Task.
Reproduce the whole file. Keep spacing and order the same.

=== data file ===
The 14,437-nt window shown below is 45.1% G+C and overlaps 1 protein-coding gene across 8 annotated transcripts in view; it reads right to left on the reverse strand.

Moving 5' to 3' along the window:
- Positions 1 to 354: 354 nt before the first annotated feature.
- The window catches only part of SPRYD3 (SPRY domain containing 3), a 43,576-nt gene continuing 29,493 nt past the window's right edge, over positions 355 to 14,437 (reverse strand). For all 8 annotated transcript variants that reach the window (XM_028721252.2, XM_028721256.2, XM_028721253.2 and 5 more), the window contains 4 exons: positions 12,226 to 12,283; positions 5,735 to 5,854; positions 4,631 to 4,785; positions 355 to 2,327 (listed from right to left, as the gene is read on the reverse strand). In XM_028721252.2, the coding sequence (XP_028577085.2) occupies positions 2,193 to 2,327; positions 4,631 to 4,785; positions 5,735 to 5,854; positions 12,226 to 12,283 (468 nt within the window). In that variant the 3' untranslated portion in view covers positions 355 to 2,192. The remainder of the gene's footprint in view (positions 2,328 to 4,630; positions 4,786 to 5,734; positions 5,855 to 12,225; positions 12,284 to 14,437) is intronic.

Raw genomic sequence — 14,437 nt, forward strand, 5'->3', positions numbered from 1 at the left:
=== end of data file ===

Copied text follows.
The 14,437-nt window shown below is 45.1% G+C and overlaps 1 protein-coding gene across 8 annotated transcripts in view; it reads right to left on the reverse strand.

Moving 5' to 3' along the window:
- Positions 1 to 354: 354 nt before the first annotated feature.
- The window catches only part of SPRYD3 (SPRY domain containing 3), a 43,576-nt gene continuing 29,493 nt past the window's right edge, over positions 355 to 14,437 (reverse strand). For all 8 annotated transcript variants that reach the window (XM_028721252.2, XM_028721256.2, XM_028721253.2 and 5 more), the window contains 4 exons: positions 12,226 to 12,283; positions 5,735 to 5,854; positions 4,631 to 4,785; positions 355 to 2,327 (listed from right to left, as the gene is read on the reverse strand). In XM_028721252.2, the coding sequence (XP_028577085.2) occupies positions 2,193 to 2,327; positions 4,631 to 4,785; positions 5,735 to 5,854; positions 12,226 to 12,283 (468 nt within the window). In that variant the 3' untranslated portion in view covers positions 355 to 2,192. The remainder of the gene's footprint in view (positions 2,328 to 4,630; positions 4,786 to 5,734; positions 5,855 to 12,225; positions 12,284 to 14,437) is intronic.

Raw genomic sequence — 14,437 nt, forward strand, 5'->3', positions numbered from 1 at the left: